BIRMINGHAM, ALABAMA - With the cameras rolling from WKRG TV out of Mobile, Alabama, Spencer Ross of Chatom, Alabama, slipped his fingers into the waters of the private Bear Lake. In less than 5 seconds, a 6-pound bass attacked and bit Ross' fingers. But, the quick-handed Ross brought his thumb under the bass' jaw and snatched the Tiger Bass out of the water. "I've caught these man-eating Tiger Bass that weigh up to 10 pounds numerous times using this technique," Ross explains.
Ross had been developing his hand-grabbing bass technique for several months. He'd noticed that when he threw bread or crackers off the dock and into the water, that the bluegills there began a feeding frenzy. "I also saw the bass move-in and start to feed on the bluegills," Ross says. When only three or four would feed on the bluegills, the bass were very timid. But, when eight or 10 bass moved-in to feed - especially the bass that weighed 10 pounds or more - these Tiger Bass started attacking the bluegills furiously. One day I stuck my fingers in the water and moved them like a bluegill. A bass came-up out of the water and bit my fingers." After three or four more bass attacks, Ross wondered if he could grab hold of these bass by their jaws when they bit his fingers, like catfishermen hand-grab catfish in several southern states. His technique worked. "I've even had bass that weighed 10 pounds or more inhale my whole hand and bite my wrist," Ross explains.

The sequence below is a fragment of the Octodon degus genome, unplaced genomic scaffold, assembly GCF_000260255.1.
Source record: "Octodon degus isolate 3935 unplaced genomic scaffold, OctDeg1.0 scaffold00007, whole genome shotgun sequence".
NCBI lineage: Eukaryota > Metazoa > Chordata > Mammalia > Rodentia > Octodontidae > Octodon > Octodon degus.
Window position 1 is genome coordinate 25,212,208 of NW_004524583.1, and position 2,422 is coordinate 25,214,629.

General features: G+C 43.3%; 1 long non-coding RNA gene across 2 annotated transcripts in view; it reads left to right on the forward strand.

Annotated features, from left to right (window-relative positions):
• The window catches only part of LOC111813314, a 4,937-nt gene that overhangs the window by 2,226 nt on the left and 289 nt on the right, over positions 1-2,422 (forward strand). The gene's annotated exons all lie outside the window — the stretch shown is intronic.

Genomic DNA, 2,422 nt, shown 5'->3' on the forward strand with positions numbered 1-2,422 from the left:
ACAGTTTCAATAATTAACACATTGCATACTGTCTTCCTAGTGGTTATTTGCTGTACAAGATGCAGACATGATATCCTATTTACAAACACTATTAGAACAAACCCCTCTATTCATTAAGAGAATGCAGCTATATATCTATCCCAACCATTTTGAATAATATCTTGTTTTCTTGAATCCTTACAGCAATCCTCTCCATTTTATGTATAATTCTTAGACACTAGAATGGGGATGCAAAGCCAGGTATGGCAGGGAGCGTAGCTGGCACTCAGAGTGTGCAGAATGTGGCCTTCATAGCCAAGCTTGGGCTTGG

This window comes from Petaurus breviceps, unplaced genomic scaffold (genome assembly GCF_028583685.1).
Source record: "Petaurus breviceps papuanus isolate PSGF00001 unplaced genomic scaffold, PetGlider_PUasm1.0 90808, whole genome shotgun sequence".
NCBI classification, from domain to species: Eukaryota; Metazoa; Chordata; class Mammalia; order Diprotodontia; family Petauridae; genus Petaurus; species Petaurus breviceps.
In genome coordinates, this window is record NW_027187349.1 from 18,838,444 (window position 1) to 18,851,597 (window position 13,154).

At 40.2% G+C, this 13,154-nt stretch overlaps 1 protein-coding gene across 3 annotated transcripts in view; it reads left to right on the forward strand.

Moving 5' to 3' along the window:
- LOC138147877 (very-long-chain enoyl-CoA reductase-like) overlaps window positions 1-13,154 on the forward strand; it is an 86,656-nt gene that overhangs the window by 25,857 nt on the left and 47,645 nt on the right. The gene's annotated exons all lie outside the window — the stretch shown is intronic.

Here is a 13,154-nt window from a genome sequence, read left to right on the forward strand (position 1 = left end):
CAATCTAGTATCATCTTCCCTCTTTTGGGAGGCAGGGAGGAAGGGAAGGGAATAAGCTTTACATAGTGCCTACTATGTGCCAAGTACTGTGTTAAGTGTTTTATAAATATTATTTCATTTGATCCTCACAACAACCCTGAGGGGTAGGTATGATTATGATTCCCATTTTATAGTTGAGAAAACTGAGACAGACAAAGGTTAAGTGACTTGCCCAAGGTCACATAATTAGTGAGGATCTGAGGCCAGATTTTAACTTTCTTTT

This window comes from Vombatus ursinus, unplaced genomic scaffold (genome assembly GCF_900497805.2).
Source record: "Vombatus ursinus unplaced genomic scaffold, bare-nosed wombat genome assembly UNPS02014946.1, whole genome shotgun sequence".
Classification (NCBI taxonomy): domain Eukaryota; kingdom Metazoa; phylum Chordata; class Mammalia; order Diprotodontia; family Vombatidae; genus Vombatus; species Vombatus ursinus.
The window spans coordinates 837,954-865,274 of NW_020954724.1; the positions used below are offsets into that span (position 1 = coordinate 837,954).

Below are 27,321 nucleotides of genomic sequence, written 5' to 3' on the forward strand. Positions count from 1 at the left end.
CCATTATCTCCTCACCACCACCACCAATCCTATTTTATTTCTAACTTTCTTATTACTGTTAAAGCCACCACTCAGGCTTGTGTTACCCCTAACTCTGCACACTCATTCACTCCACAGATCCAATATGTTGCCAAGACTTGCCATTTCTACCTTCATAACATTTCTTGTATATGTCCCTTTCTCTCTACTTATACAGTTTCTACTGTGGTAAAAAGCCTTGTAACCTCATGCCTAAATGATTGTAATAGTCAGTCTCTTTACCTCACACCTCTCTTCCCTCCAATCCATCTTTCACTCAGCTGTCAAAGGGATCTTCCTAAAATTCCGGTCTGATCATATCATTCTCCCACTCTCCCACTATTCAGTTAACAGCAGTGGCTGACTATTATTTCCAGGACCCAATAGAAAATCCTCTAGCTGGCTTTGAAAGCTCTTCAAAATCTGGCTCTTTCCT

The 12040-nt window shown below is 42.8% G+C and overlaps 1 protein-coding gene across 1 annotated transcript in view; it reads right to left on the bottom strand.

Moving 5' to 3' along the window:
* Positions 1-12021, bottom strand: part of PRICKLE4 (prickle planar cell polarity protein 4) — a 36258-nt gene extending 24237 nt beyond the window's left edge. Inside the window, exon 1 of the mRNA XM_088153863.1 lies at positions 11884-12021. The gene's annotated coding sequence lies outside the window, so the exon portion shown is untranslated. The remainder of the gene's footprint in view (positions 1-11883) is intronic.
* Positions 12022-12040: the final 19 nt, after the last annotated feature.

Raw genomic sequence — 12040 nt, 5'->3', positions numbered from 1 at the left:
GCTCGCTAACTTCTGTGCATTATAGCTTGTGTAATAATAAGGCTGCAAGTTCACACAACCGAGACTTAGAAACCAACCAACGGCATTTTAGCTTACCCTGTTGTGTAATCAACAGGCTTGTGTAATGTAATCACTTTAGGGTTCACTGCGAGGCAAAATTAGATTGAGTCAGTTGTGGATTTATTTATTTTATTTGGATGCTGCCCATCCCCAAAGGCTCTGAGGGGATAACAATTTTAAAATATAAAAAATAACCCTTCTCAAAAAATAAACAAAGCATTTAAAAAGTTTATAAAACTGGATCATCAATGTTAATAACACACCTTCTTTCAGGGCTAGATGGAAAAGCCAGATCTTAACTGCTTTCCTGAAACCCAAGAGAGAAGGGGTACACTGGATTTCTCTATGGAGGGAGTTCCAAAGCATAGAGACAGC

Man-eating Tiger Bass - a cross of a highly-aggressive northern male bass and a female Florida bass that has a history of producing offspring weighing 10 pounds or more - have been stocked in private ponds and lakes for the last several years. Two fishery scientists, Don Keller and Barry Smith of American Sport Fish Hatchery near Montgomery, Ala., wanted to solve the problem of stocking the Florida strain black bass that would grow quickly, but these bass were reluctant to bite artificial lures. "A bass in someone's pond that weighs 10 pounds that no one can catch has very-little recreational value to the pond owner," Smith explains. "But, if that same 10-pound bass bites aggressively, the fish can be caught and released by many anglers. That's why Don and I developed the Tiger Bass."
The proof of the aggressiveness of these big tiger bass is not only in these videos, but also in the catch records of Spencer Ross. "I fish the lake 3 days a week, all-year-long, and I've caught and released over 100 bass that have weighed 10 pounds or more from Bear Lake," Ross reports. If you don't believe the Tiger Bass will bite you, then check-out this video, shot by one of Ross' friends (http://youtu.be/Mq76pbE6qDg). The news department at WKRG TV out of Mobile, Ala., didn't believe this tale either, until they sent-out a camera crew. See the results at (http://www2.wkrg.com/news/2012/jun/05/fisherman-catches-bass-bare-hand-ar-3922721/). To learn more about Tiger Bass, go to http://www.americansportfish.com/?option=com_content&view=article&id=34&Itemid=60.
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